California Employers Must Now Give Notice to All New Hires of Their Domestic Violence Rights

On July 1, 2017 a new California law went into effect that adds yet another notice that California employers must give to new employees at the time of hire.

Existing California Law

For several years now, California Labor Code § 230 has prohibited California employers from discharging, or in any manner discriminating or retaliating against, an employee who (a) is a victim of a crime for taking time off to appear in court to comply with a subpoena or other court order as a witness in any judicial proceeding, and/or (b) is a victim of domestic violence, sexual assault, or stalking for taking time off to obtain or attempt to obtain any relief, including, but not limited to, a temporary restraining order, restraining order, or other injunctive relief, to help ensure the health, safety, or welfare of the victim or his or her child.

Labor Code § 230 requires California employers to provide an employee with a reasonable accommodation, when requested, for his or her safety at work.  Such accommodations may include a transfer, reassignment, modified work schedule, or change in work telephone number.  California employers are required to engage in a “timely, good faith, and interactive process” in order to arrive at a reasonable accommodation.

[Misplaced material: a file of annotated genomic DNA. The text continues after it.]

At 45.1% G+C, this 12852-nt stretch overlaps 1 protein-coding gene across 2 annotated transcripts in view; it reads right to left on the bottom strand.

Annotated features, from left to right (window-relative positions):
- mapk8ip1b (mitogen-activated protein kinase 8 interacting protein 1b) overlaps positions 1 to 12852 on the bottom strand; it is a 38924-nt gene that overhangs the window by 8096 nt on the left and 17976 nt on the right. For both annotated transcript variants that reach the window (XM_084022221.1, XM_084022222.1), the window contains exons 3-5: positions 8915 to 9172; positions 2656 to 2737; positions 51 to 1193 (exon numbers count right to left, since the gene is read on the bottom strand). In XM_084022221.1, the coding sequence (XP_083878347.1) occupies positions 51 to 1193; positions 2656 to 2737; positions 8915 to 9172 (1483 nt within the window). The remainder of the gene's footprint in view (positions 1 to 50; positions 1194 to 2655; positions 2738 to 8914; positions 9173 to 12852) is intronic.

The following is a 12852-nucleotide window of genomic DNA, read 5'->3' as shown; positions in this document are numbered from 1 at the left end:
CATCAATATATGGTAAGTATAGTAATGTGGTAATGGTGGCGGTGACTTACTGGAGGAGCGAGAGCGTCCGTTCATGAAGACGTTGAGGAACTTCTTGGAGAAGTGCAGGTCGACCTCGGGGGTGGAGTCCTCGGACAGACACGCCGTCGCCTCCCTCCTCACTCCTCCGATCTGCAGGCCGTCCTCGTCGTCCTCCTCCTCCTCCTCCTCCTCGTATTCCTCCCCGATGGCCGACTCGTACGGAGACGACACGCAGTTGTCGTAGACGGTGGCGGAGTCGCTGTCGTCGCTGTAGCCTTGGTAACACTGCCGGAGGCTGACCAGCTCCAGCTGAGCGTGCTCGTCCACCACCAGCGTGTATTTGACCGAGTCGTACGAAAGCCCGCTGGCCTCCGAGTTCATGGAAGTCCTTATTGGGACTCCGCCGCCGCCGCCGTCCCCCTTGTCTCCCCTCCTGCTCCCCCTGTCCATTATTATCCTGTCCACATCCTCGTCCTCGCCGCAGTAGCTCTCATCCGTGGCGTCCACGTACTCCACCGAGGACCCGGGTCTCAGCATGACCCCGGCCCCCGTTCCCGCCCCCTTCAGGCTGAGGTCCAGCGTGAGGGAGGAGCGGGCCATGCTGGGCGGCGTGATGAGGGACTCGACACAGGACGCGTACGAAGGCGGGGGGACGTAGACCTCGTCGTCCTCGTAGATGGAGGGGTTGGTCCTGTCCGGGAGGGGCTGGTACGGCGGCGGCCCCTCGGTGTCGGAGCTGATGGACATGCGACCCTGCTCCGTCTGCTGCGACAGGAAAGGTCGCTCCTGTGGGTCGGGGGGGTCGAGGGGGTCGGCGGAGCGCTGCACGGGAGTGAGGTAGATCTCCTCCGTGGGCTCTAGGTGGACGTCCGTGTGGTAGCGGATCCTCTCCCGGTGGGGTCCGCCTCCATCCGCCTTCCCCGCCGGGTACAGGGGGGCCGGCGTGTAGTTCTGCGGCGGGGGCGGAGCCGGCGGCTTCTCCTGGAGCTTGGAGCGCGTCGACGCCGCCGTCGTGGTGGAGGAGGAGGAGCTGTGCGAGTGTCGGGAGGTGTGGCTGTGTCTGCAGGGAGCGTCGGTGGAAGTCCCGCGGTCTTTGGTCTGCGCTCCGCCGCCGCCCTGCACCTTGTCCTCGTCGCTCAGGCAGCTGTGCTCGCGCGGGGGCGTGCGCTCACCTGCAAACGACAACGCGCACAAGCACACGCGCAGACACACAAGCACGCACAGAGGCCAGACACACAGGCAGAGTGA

In addition, under California Labor Code § 230.1, California employers with more than 25 employees are also required to provide an employee who is a victim of domestic violence, sexual assault, or stalking with time off from work to:  (a) obtain a restraining order, (b) appear in court, or (c) seek medical attention or counseling services.  Employers must allow an employee to use available paid time off, vacation pay, or other compensatory time off for leave taken for these purposes.

Labor Code § 230.1 allows an employee who is terminated, threatened with termination, demoted, suspended, or retaliated against because of his or her status as a victim, or his or her efforts to seek time off under for these purposes, to seek reinstatement and payment for lost wages and benefit.  In addition, the employer may be guilty of a misdemeanor.

New Notice Obligations

California Governor Brown recently signed AB 2337 which requires all California employers to provide all new employees with a “written notice” of their rights as victims of domestic violence, sexual assault and stalking under California Labor Code § 230 and § 230.1.  The new law specifically required the California Labor Commissioner to devise a new notice template for this purpose.  You can find that new notice template here.

What Employers Should Do Now

As of July 1, 2017, all California employers must now provide this notice at the time of hiring to all newly hired employees.  In addition, California employers should review their existing employee handbooks and other policy documents to ensure that they are in compliance with California Labor Code § 230 and § 230.1.

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